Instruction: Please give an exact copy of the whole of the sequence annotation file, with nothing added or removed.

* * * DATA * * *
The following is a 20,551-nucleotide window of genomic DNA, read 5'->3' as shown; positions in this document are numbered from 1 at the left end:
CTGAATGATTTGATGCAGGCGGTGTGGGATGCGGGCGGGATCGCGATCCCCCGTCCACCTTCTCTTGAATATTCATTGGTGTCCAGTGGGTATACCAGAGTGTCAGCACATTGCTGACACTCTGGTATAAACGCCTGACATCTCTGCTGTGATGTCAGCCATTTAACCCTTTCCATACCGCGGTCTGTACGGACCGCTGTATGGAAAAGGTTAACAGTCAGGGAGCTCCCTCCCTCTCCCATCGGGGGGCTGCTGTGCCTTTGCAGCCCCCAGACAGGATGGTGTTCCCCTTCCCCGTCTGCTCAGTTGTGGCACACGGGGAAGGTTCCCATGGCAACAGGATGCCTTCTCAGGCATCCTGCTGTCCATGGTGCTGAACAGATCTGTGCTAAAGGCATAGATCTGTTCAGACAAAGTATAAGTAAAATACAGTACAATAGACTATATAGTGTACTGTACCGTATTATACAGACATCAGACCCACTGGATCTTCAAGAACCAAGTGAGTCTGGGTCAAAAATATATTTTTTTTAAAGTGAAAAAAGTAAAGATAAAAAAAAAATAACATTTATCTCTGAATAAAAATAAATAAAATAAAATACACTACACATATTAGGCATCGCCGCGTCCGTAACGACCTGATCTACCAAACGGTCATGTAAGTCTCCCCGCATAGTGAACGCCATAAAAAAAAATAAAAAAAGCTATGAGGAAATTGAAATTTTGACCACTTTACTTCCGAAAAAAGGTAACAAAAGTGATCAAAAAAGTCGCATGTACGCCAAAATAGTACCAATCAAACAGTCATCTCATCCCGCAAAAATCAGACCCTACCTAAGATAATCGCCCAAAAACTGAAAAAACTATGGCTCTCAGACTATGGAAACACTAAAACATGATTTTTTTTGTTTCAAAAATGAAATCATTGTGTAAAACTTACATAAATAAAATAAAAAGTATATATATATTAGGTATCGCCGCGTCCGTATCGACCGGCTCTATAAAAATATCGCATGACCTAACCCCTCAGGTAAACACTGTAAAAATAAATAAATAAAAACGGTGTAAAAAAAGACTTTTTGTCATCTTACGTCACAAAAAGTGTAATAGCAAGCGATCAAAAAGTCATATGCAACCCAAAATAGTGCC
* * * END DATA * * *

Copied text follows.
The following is a 20,551-nucleotide window of genomic DNA, read 5'->3' as shown; positions in this document are numbered from 1 at the left end:
CTGAATGATTTGATGCAGGCGGTGTGGGATGCGGGCGGGATCGCGATCCCCCGTCCACCTTCTCTTGAATATTCATTGGTGTCCAGTGGGTATACCAGAGTGTCAGCACATTGCTGACACTCTGGTATAAACGCCTGACATCTCTGCTGTGATGTCAGCCATTTAACCCTTTCCATACCGCGGTCTGTACGGACCGCTGTATGGAAAAGGTTAACAGTCAGGGAGCTCCCTCCCTCTCCCATCGGGGGGCTGCTGTGCCTTTGCAGCCCCCAGACAGGATGGTGTTCCCCTTCCCCGTCTGCTCAGTTGTGGCACACGGGGAAGGTTCCCATGGCAACAGGATGCCTTCTCAGGCATCCTGCTGTCCATGGTGCTGAACAGATCTGTGCTAAAGGCATAGATCTGTTCAGACAAAGTATAAGTAAAATACAGTACAATAGACTATATAGTGTACTGTACCGTATTATACAGACATCAGACCCACTGGATCTTCAAGAACCAAGTGAGTCTGGGTCAAAAATATATTTTTTTTAAAGTGAAAAAAGTAAAGATAAAAAAAAAATAACATTTATCTCTGAATAAAAATAAATAAAATAAAATACACTACACATATTAGGCATCGCCGCGTCCGTAACGACCTGATCTACCAAACGGTCATGTAAGTCTCCCCGCATAGTGAACGCCATAAAAAAAAATAAAAAAAGCTATGAGGAAATTGAAATTTTGACCACTTTACTTCCGAAAAAAGGTAACAAAAGTGATCAAAAAAGTCGCATGTACGCCAAAATAGTACCAATCAAACAGTCATCTCATCCCGCAAAAATCAGACCCTACCTAAGATAATCGCCCAAAAACTGAAAAAACTATGGCTCTCAGACTATGGAAACACTAAAACATGATTTTTTTTGTTTCAAAAATGAAATCATTGTGTAAAACTTACATAAATAAAATAAAAAGTATATATATATTAGGTATCGCCGCGTCCGTATCGACCGGCTCTATAAAAATATCGCATGACCTAACCCCTCAGGTAAACACTGTAAAAATAAATAAATAAAAACGGTGTAAAAAAAGACTTTTTGTCATCTTACGTCACAAAAAGTGTAATAGCAAGCGATCAAAAAGTCATATGCAACCCAAAATAGTGCC